For All Good Gifts, We are Thankful

One of the joys of running a small-town bookshop is how often people come in with stuff they just want to give you. Here are a few of our favorites:

  • Last week neighbors who winter garden stopped in for the first time ever, told us how much they enjoyed the book, and handed over a large plastic bag filled with… blue-green curly stuff. I admit freely that my idea of cooking is a lot of ingredients thrown into one dish, and no stirring, but our new friends thoughtfully added an index card detailing instructions on how to steam the kale to perfection. It was so delicious, shopsitter Andrew and I fought over the last piece.
  • Awhile back, Jack was feeling poorly and went upstairs to bed just before one of our regulars came in. Frank has two fixations in life: homeopathic medicine, and JFK’s assassination. He often stops by to gather reading material on both. When he discovered his favorite Scottish co-conspiracy theorist was tucked up in bed, he said, “I know just what he needs,” nipped out to his truck, and came back with a bottle of Nature’s Remedy Cayenne Pepper Pills. “Guaranteed to cure what ails you,” he said, thrusting them at me. “One tonight, one in the morning. I’ll check back to see how he’s doing.” (Jack recovered.)
  • A man who buys thrillers and western stopped in, looking sheepish, and handed over a paper bag. Inside, a canning jar was about 1/4 full of clear liquid, two dried apricots swimming in it. “It was full,” he said, “and I intended it for y’all, but my son stopped by and he found it where I had it hid in the cupboard.” Jack unscrewed the lid and lightning and purple snakes flew from the brew. He certainly enjoyed those apricots.
  • It’s a sad fact that we can’t take our yarn stashes with us when we go; many donations of a late loved one’s wooly goods have made their way to the bookshop, where the needlework babes spend a pleasant evening untangling them for the communal stash drawer.
  • One Spring day a child who lives in the neighborhood and likes to hang out in the shop walked in and handed me a shoebox. “I brung you a rabbit,” he said. Nervously, I shifted the lid an inch–to reveal a very tall, very stylish paper-mache rabbit sculpted by his small hands from newspaper. Around the base was painted “Bookstore Ester Bunnie.”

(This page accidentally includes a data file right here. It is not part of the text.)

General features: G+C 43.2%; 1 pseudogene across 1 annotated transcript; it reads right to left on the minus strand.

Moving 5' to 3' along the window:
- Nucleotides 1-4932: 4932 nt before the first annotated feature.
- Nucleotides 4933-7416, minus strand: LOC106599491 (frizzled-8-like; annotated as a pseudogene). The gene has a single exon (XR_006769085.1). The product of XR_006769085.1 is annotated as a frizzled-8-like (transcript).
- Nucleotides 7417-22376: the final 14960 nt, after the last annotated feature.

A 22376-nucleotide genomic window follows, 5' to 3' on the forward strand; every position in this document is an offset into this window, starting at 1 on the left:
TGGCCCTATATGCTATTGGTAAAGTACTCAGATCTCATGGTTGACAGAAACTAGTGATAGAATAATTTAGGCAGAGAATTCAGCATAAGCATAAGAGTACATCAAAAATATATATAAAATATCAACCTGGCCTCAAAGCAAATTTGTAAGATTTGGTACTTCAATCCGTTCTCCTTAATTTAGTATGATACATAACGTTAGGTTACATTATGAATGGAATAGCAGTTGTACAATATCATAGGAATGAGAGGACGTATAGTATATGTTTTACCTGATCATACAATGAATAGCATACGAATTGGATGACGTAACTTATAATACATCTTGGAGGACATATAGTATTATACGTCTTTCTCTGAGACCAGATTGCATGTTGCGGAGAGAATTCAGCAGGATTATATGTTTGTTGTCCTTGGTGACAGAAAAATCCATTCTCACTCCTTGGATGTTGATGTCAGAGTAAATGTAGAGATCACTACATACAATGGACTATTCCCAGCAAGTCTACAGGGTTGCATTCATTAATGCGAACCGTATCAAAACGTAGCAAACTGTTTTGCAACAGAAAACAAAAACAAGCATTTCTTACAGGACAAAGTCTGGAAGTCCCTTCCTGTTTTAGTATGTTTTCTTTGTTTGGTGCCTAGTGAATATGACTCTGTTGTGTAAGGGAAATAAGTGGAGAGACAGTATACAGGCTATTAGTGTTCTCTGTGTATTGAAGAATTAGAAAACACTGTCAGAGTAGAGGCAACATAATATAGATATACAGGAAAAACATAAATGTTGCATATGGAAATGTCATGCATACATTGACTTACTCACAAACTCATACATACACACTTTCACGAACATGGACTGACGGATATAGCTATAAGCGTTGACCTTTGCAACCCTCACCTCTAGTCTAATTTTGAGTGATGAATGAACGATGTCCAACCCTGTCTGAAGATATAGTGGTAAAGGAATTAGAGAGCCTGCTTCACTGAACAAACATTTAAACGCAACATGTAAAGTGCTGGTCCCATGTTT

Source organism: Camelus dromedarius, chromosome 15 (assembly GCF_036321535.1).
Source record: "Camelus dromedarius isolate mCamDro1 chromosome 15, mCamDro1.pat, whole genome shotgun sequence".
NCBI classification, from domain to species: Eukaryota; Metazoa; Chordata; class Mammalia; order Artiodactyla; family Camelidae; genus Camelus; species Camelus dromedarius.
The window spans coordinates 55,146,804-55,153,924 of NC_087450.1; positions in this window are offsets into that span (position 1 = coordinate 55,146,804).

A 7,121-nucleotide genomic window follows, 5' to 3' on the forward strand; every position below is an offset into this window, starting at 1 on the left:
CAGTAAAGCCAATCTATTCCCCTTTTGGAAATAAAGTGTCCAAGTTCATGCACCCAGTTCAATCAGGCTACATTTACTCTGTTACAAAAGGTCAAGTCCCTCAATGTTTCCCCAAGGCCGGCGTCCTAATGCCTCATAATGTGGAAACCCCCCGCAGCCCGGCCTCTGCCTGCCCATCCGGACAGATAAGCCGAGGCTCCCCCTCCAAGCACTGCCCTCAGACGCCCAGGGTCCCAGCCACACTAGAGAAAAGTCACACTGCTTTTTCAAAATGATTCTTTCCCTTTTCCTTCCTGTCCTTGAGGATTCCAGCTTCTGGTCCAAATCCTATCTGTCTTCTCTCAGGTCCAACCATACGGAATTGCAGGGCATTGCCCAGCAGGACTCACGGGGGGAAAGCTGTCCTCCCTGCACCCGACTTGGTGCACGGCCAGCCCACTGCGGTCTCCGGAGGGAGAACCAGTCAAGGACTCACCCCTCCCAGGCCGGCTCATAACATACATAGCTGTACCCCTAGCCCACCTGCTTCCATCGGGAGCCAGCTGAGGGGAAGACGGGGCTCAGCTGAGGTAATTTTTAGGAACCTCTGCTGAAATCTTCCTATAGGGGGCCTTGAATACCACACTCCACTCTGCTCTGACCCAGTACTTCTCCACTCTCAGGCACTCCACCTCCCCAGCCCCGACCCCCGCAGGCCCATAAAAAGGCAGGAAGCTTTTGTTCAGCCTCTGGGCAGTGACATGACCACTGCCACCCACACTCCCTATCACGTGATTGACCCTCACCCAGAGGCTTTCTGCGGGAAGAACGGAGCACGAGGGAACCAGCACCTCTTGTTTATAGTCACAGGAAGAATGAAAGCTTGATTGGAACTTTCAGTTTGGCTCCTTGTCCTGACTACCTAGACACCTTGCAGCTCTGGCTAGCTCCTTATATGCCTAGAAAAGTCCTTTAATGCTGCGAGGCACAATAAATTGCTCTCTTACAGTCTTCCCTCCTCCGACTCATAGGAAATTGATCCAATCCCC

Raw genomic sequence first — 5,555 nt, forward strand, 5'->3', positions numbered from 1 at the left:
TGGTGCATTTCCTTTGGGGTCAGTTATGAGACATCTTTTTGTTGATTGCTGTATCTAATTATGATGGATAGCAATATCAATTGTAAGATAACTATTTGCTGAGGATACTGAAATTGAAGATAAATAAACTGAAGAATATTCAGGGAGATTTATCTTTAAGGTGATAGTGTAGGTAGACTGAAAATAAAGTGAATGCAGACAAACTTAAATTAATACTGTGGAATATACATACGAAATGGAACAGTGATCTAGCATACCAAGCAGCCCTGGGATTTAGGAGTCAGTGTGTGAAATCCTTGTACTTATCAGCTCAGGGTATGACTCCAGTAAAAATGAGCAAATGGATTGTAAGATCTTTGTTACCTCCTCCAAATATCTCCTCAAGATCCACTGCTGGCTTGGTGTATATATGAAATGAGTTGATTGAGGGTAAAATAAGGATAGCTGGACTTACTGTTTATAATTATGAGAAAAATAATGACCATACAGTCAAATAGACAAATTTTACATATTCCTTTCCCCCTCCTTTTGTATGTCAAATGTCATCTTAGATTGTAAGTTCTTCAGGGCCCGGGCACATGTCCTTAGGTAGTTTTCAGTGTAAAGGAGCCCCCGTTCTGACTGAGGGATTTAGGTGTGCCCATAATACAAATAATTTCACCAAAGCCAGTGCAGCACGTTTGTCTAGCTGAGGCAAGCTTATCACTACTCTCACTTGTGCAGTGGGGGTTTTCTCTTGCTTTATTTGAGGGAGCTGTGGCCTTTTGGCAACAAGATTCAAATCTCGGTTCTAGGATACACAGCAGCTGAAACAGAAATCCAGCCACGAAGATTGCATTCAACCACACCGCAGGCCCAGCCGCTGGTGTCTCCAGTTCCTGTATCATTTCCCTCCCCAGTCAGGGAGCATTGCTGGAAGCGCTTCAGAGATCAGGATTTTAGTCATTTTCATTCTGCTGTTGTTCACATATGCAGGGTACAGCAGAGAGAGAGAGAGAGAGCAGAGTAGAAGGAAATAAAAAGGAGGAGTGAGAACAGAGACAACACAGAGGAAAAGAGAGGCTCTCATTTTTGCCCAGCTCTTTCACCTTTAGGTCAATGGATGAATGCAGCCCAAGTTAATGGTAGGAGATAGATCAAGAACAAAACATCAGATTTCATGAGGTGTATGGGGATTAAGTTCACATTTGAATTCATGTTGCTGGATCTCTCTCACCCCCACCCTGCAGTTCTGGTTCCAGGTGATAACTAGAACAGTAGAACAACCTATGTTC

• A woman who shops with us infrequently opened the door and said, “This was at a yard sale, and I thought of you because I wanted to buy it but I didn’t need it.” In her arms lay a beautiful black 1930s-era typewriter. She supervised its placement on a display table, stepped back, and smiled. “I knew it would fit in here,” she said, and marched out without another word.
  • Another woman walked in and handed me a lava lamp. “I didn’t want to throw it away, thought it would like nice in the children’s room here,” she said, beaming. My husband stared at the offending object. “Looks phallic,” he muttered. (BTW, do you know how hard it is to “accidentally” break a lava lamp? Took four tries.)

It’s good to run a shop in a small town. Mendy, who recently opened a local craft store, said she scored three pies, a potholder loom and a dozen brownies her first week.



Filed under Big Stone Gap, folklore and ethnography, humor, shopsitting, small town USA, Uncategorized, VA

4 responses to “For All Good Gifts, We are Thankful

  1. I’m envious of all but the pepper pills.

  2. Far League Ranger

    A lava lamp is considered essential equipment in most of the recording studios I’ve known. Including my own.

    • I’m sorry we broke ours – especially as it took considerable effort and was messy. My husband says, “Bah humbug.” However, I wish to point out that he has an open reel tape recorder in his recording studio, so he’s not above retro. He just calls it “classic.”

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